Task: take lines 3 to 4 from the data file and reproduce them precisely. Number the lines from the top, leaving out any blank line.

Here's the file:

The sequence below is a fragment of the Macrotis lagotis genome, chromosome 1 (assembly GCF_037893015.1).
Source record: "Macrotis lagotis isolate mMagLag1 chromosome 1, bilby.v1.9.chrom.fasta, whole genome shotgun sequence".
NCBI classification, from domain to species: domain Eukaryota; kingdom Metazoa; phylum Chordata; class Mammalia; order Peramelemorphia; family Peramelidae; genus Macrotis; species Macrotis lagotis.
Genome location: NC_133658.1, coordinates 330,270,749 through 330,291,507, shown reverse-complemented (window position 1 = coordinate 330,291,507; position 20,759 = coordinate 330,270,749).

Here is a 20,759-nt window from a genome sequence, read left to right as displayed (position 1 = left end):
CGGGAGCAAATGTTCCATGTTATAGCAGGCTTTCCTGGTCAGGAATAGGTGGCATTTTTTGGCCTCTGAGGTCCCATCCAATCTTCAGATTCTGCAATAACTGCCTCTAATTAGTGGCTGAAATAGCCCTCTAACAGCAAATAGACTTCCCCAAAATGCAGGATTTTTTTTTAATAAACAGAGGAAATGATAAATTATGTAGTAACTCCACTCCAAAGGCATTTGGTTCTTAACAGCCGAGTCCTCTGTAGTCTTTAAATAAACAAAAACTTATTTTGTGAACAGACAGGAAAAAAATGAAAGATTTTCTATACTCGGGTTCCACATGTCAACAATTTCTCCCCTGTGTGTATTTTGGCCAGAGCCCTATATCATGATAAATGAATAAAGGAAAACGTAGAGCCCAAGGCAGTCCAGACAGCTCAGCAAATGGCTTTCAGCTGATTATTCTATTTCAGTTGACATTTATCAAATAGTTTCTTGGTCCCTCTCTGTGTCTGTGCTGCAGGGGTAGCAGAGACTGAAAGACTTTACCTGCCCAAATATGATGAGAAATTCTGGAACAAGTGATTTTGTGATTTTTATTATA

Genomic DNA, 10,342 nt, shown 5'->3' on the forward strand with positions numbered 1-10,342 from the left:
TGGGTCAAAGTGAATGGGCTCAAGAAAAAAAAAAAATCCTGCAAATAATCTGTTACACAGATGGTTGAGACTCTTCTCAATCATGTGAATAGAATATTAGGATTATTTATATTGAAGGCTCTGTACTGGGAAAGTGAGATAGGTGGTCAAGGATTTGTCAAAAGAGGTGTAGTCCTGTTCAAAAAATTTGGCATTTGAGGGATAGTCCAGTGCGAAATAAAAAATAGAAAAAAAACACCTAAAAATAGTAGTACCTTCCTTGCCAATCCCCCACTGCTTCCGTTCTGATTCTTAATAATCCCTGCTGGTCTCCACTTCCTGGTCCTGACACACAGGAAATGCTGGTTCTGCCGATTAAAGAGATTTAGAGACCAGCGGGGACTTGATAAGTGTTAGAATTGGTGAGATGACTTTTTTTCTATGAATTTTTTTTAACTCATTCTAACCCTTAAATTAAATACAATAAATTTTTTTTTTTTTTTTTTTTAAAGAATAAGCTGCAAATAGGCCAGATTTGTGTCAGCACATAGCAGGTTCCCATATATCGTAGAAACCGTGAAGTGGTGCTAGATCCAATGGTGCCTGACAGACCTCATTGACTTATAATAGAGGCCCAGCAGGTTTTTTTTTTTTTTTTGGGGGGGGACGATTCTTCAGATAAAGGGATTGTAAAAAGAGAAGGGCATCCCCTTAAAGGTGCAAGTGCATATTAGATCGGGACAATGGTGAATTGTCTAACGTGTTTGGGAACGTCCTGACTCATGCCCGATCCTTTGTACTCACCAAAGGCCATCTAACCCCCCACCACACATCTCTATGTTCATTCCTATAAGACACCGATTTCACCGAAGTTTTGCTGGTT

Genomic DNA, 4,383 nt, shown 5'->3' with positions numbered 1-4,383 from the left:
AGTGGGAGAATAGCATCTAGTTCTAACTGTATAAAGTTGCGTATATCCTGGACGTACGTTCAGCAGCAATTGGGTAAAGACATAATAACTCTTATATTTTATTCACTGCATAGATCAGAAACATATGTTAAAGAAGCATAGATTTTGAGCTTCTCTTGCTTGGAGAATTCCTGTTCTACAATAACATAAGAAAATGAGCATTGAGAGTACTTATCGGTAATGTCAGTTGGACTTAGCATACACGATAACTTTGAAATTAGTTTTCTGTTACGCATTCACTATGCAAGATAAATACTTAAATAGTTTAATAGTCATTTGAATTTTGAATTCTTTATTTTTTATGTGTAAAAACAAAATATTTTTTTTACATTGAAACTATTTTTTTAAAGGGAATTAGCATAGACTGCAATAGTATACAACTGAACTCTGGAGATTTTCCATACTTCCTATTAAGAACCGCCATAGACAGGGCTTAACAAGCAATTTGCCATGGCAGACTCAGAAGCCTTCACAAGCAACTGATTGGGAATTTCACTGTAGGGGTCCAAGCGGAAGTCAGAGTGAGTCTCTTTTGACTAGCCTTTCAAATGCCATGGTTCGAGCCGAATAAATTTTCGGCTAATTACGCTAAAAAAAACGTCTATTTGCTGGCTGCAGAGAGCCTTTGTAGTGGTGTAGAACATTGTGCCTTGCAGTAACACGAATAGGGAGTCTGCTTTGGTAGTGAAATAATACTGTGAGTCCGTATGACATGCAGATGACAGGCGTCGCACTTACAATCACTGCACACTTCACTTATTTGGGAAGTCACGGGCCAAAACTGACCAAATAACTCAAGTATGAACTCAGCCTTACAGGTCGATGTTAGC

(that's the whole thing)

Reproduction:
NCBI classification, from domain to species: domain Eukaryota; kingdom Metazoa; phylum Chordata; class Mammalia; order Peramelemorphia; family Peramelidae; genus Macrotis; species Macrotis lagotis.
Genome location: NC_133658.1, coordinates 330,270,749 through 330,291,507, shown reverse-complemented (window position 1 = coordinate 330,291,507; position 20,759 = coordinate 330,270,749).